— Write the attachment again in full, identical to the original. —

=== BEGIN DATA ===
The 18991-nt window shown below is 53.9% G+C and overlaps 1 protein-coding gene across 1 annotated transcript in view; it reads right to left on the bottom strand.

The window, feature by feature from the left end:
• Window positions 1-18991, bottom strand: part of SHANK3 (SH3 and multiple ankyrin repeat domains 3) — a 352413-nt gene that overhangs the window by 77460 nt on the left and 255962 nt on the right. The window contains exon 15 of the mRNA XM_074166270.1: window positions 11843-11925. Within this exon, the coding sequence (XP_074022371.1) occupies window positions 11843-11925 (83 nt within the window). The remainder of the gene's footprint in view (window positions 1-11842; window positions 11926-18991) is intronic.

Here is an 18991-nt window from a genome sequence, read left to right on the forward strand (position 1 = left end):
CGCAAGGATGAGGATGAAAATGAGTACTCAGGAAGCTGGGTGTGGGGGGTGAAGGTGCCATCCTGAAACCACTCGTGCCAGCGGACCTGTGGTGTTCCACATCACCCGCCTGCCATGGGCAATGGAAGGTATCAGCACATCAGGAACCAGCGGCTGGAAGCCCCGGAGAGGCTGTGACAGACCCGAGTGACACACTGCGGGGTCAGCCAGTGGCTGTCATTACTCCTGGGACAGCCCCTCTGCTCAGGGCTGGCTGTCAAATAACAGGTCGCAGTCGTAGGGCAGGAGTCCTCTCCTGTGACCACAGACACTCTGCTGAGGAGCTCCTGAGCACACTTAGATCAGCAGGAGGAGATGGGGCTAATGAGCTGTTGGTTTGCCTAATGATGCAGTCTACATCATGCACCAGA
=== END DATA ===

The 18991-nt window shown below is 53.9% G+C and overlaps 1 protein-coding gene across 1 annotated transcript in view; it reads right to left on the bottom strand.

The window, feature by feature from the left end:
• Window positions 1-18991, bottom strand: part of SHANK3 (SH3 and multiple ankyrin repeat domains 3) — a 352413-nt gene that overhangs the window by 77460 nt on the left and 255962 nt on the right. The window contains exon 15 of the mRNA XM_074166270.1: window positions 11843-11925. Within this exon, the coding sequence (XP_074022371.1) occupies window positions 11843-11925 (83 nt within the window). The remainder of the gene's footprint in view (window positions 1-11842; window positions 11926-18991) is intronic.

Here is an 18991-nt window from a genome sequence, read left to right on the forward strand (position 1 = left end):
CGCAAGGATGAGGATGAAAATGAGTACTCAGGAAGCTGGGTGTGGGGGGTGAAGGTGCCATCCTGAAACCACTCGTGCCAGCGGACCTGTGGTGTTCCACATCACCCGCCTGCCATGGGCAATGGAAGGTATCAGCACATCAGGAACCAGCGGCTGGAAGCCCCGGAGAGGCTGTGACAGACCCGAGTGACACACTGCGGGGTCAGCCAGTGGCTGTCATTACTCCTGGGACAGCCCCTCTGCTCAGGGCTGGCTGTCAAATAACAGGTCGCAGTCGTAGGGCAGGAGTCCTCTCCTGTGACCACAGACACTCTGCTGAGGAGCTCCTGAGCACACTTAGATCAGCAGGAGGAGATGGGGCTAATGAGCTGTTGGTTTGCCTAATGATGCAGTCTACATCATGCACCAGA